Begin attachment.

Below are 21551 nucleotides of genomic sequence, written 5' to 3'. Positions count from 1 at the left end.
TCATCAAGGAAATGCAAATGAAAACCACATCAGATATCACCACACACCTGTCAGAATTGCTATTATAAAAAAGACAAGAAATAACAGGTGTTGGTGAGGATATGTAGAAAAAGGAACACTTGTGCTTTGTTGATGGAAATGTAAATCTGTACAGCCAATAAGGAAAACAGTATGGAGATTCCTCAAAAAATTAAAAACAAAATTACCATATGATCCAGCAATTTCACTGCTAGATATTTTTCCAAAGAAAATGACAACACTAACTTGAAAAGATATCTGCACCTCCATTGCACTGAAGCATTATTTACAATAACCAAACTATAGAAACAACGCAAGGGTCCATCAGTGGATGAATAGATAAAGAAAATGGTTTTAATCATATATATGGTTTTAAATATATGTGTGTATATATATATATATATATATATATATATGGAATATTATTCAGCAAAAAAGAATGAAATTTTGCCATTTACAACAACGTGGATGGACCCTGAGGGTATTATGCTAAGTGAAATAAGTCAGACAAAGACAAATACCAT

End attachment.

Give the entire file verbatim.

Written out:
Below are 21551 nucleotides of genomic sequence, written 5' to 3'. Positions count from 1 at the left end.
TCATCAAGGAAATGCAAATGAAAACCACATCAGATATCACCACACACCTGTCAGAATTGCTATTATAAAAAAGACAAGAAATAACAGGTGTTGGTGAGGATATGTAGAAAAAGGAACACTTGTGCTTTGTTGATGGAAATGTAAATCTGTACAGCCAATAAGGAAAACAGTATGGAGATTCCTCAAAAAATTAAAAACAAAATTACCATATGATCCAGCAATTTCACTGCTAGATATTTTTCCAAAGAAAATGACAACACTAACTTGAAAAGATATCTGCACCTCCATTGCACTGAAGCATTATTTACAATAACCAAACTATAGAAACAACGCAAGGGTCCATCAGTGGATGAATAGATAAAGAAAATGGTTTTAATCATATATATGGTTTTAAATATATGTGTGTATATATATATATATATATATATATATATGGAATATTATTCAGCAAAAAAGAATGAAATTTTGCCATTTACAACAACGTGGATGGACCCTGAGGGTATTATGCTAAGTGAAATAAGTCAGACAAAGACAAATACCAT